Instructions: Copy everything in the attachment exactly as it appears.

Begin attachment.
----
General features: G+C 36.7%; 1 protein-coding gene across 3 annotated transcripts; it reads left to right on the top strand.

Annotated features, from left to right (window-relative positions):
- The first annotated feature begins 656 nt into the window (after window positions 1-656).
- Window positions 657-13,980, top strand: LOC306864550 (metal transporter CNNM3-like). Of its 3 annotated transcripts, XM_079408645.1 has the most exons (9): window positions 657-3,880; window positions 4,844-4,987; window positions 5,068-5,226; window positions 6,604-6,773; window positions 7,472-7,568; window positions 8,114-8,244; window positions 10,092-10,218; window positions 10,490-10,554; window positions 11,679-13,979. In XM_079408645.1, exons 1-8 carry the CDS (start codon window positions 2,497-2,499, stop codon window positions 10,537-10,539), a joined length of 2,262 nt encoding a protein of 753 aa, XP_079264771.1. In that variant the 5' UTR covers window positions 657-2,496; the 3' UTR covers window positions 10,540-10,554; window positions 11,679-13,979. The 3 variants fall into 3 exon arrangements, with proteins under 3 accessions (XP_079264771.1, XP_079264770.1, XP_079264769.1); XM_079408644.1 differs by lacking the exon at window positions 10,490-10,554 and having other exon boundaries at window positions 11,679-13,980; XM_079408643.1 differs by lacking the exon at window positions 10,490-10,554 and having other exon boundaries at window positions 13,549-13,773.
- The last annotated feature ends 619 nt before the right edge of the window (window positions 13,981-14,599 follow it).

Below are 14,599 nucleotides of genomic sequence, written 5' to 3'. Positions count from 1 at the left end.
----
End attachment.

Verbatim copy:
General features: G+C 36.7%; 1 protein-coding gene across 3 annotated transcripts; it reads left to right on the top strand.

Annotated features, from left to right (window-relative positions):
- The first annotated feature begins 656 nt into the window (after window positions 1-656).
- Window positions 657-13,980, top strand: LOC306864550 (metal transporter CNNM3-like). Of its 3 annotated transcripts, XM_079408645.1 has the most exons (9): window positions 657-3,880; window positions 4,844-4,987; window positions 5,068-5,226; window positions 6,604-6,773; window positions 7,472-7,568; window positions 8,114-8,244; window positions 10,092-10,218; window positions 10,490-10,554; window positions 11,679-13,979. In XM_079408645.1, exons 1-8 carry the CDS (start codon window positions 2,497-2,499, stop codon window positions 10,537-10,539), a joined length of 2,262 nt encoding a protein of 753 aa, XP_079264771.1. In that variant the 5' UTR covers window positions 657-2,496; the 3' UTR covers window positions 10,540-10,554; window positions 11,679-13,979. The 3 variants fall into 3 exon arrangements, with proteins under 3 accessions (XP_079264771.1, XP_079264770.1, XP_079264769.1); XM_079408644.1 differs by lacking the exon at window positions 10,490-10,554 and having other exon boundaries at window positions 11,679-13,980; XM_079408643.1 differs by lacking the exon at window positions 10,490-10,554 and having other exon boundaries at window positions 13,549-13,773.
- The last annotated feature ends 619 nt before the right edge of the window (window positions 13,981-14,599 follow it).

Below are 14,599 nucleotides of genomic sequence, written 5' to 3'. Positions count from 1 at the left end.